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Marine Plastic Pollution

Inclusion of Leakage into Life Cycle Management of Products involving Plastic as a Material Choice

T.Y. Chitaka* and H von Blottnitz
Chemical Engineering Department, University of Cape Town 
* Corresponding Author: chttak002@myuct.ac.za

The waste associated with packaging has been an environmental concern for many decades, with plastic of major concern due to accumulation in the natural environment if not disposed properly after use. In particular, the increasing accumulation of plastic in the marine environment has been gaining in importance globally. However, the environmental impacts associated with leakage are not taken into consideration under current life cycle based approaches, despite packaging being a major application area of life cycle assessment. This presents a critical limitation during the life cycle management of products destined for regions where they are likely to be dumped or littered.

It is of interest to determine whether a realistic understanding of leakage rates, differentiated by major use, could possibly help industries to strongly reduce the problem of accumulation of plastics in the environment without foregoing the quantifiable environmental advantages of plastic as a material choice in the bulk of its applications. Previous studies suggest that plastic materials associated with foods consumed on the go, including bottles, caps/lids, polystyrene food containers, snack wrappers and straws, are more likely to be leaked into the ecosphere than other plastics. This prevalence was also observed in beach accumulation surveys conducted across the Cape metropole in 2017, in areas with varying catchment characteristics, indicating a high leakage propensity for such items.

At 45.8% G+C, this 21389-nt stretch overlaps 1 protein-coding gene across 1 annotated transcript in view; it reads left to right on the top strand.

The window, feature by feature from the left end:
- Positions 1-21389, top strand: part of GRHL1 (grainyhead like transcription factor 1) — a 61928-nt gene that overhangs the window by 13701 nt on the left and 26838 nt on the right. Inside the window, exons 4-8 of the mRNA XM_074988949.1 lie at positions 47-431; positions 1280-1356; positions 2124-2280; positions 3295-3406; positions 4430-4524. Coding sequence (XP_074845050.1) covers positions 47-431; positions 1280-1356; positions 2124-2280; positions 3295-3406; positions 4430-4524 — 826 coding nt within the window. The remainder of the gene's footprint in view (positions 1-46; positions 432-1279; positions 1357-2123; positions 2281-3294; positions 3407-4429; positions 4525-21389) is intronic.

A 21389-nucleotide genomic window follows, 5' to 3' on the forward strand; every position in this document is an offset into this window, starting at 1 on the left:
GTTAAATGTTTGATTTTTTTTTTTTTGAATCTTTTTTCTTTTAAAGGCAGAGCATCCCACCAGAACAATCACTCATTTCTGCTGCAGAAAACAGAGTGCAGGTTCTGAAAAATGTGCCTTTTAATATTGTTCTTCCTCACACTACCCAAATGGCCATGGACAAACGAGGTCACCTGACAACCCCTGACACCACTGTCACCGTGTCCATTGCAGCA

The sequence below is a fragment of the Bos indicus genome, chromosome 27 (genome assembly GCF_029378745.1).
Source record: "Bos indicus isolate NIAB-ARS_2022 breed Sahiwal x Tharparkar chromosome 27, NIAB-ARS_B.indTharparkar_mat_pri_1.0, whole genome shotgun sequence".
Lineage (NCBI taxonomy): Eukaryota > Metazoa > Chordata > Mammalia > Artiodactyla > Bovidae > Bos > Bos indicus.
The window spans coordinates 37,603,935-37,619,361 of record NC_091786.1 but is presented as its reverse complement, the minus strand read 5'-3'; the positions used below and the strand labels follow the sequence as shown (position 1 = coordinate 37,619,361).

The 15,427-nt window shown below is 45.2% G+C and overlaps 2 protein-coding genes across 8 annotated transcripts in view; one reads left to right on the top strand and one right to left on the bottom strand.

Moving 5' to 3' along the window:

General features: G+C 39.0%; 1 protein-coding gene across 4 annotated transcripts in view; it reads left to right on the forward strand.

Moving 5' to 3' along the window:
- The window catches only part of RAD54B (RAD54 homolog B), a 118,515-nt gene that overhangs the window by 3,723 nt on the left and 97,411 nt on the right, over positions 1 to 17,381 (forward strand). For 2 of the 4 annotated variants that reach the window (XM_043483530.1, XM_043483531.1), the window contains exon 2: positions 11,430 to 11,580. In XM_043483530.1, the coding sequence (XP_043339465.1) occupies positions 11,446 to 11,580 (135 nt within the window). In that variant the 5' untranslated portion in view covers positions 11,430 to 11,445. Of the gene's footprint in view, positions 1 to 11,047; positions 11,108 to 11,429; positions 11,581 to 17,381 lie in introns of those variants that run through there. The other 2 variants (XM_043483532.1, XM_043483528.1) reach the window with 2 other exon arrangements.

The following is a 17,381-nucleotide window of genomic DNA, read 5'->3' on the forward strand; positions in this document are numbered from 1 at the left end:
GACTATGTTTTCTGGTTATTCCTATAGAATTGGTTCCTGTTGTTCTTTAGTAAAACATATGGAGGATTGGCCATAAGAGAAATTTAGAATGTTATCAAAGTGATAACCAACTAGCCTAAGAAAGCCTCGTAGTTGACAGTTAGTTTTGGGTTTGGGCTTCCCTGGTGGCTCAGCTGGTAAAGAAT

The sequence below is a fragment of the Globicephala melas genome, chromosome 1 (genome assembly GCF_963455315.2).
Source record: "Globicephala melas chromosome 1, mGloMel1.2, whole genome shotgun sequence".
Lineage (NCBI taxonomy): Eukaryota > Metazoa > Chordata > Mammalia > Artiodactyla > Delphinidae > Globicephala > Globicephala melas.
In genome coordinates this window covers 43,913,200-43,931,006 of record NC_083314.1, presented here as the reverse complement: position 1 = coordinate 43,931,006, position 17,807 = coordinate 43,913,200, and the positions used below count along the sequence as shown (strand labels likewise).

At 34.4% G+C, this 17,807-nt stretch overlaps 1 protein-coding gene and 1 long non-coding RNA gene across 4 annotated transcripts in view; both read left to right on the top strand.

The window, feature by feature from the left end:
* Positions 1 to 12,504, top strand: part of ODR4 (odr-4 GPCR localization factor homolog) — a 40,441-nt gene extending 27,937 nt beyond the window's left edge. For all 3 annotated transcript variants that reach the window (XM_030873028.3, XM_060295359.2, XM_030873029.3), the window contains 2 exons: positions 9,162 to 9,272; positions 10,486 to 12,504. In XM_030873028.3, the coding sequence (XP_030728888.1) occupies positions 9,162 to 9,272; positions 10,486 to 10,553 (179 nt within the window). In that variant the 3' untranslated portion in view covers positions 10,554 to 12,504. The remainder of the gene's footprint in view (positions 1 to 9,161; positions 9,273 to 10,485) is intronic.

This on-going research aims to investigate the use of product specific leakage rates as a proxy indicator during the life cycle management of products in which plastic is a material choice. This includes an attempt to quantify leakage rates for selected plastic items reported to be highly prone to leakage, based on the beach surveys conducted in 2017. The feasibility and influence of providing specific knowledge on leakage rates on product life cycle management will be investigated through the development of five LCM case studies for items which have been identified as problematic. The cases will be developed in partnership with relevant industry stakeholders. It is envisaged that this will take the form of knowledge co-production, as industry input is integral to the development of relevant and robust life cycle models. The implications of the resultant cases, in the context of LCM, will be investigated jointly with relevant stakeholders including brand owners and packaging designers. The investigations will also explore the relative influence of different design metrics on product design, as well as any challenges associated with plastic product redesign and material substitution.